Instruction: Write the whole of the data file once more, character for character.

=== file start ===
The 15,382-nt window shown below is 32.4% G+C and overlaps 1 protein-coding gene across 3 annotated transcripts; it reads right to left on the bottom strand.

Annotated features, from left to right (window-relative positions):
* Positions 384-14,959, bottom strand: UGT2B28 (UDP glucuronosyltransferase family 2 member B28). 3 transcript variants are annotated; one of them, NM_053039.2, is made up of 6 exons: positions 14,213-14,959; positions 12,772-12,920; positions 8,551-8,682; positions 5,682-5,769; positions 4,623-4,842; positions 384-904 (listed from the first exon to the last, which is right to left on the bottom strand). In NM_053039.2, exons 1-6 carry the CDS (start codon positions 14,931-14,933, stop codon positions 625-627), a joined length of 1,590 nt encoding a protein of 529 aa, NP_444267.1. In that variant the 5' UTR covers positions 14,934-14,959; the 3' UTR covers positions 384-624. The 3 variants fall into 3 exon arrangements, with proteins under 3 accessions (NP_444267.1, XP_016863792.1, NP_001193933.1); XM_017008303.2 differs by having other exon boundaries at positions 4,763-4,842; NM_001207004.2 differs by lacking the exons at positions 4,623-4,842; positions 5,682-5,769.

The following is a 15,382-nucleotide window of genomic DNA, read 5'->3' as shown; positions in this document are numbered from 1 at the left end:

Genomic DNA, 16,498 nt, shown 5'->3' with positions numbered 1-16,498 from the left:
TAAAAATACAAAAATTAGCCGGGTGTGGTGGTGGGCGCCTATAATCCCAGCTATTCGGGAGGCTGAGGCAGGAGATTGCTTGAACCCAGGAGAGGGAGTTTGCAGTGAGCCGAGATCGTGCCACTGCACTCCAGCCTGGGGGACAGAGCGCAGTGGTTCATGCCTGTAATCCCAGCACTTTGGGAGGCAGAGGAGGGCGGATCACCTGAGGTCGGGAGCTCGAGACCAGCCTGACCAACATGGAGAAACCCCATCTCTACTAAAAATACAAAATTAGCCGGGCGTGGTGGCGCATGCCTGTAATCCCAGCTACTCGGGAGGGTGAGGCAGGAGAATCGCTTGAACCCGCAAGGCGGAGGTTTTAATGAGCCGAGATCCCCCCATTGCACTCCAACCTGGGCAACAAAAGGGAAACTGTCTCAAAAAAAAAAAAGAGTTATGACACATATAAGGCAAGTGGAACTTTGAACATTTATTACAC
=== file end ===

The 15,382-nt window shown below is 32.4% G+C and overlaps 1 protein-coding gene across 3 annotated transcripts; it reads right to left on the bottom strand.

Annotated features, from left to right (window-relative positions):
* Positions 384-14,959, bottom strand: UGT2B28 (UDP glucuronosyltransferase family 2 member B28). 3 transcript variants are annotated; one of them, NM_053039.2, is made up of 6 exons: positions 14,213-14,959; positions 12,772-12,920; positions 8,551-8,682; positions 5,682-5,769; positions 4,623-4,842; positions 384-904 (listed from the first exon to the last, which is right to left on the bottom strand). In NM_053039.2, exons 1-6 carry the CDS (start codon positions 14,931-14,933, stop codon positions 625-627), a joined length of 1,590 nt encoding a protein of 529 aa, NP_444267.1. In that variant the 5' UTR covers positions 14,934-14,959; the 3' UTR covers positions 384-624. The 3 variants fall into 3 exon arrangements, with proteins under 3 accessions (NP_444267.1, XP_016863792.1, NP_001193933.1); XM_017008303.2 differs by having other exon boundaries at positions 4,763-4,842; NM_001207004.2 differs by lacking the exons at positions 4,623-4,842; positions 5,682-5,769.

The following is a 15,382-nucleotide window of genomic DNA, read 5'->3' as shown; positions in this document are numbered from 1 at the left end:

Genomic DNA, 16,498 nt, shown 5'->3' with positions numbered 1-16,498 from the left:
TAAAAATACAAAAATTAGCCGGGTGTGGTGGTGGGCGCCTATAATCCCAGCTATTCGGGAGGCTGAGGCAGGAGATTGCTTGAACCCAGGAGAGGGAGTTTGCAGTGAGCCGAGATCGTGCCACTGCACTCCAGCCTGGGGGACAGAGCGCAGTGGTTCATGCCTGTAATCCCAGCACTTTGGGAGGCAGAGGAGGGCGGATCACCTGAGGTCGGGAGCTCGAGACCAGCCTGACCAACATGGAGAAACCCCATCTCTACTAAAAATACAAAATTAGCCGGGCGTGGTGGCGCATGCCTGTAATCCCAGCTACTCGGGAGGGTGAGGCAGGAGAATCGCTTGAACCCGCAAGGCGGAGGTTTTAATGAGCCGAGATCCCCCCATTGCACTCCAACCTGGGCAACAAAAGGGAAACTGTCTCAAAAAAAAAAAAGAGTTATGACACATATAAGGCAAGTGGAACTTTGAACATTTATTACAC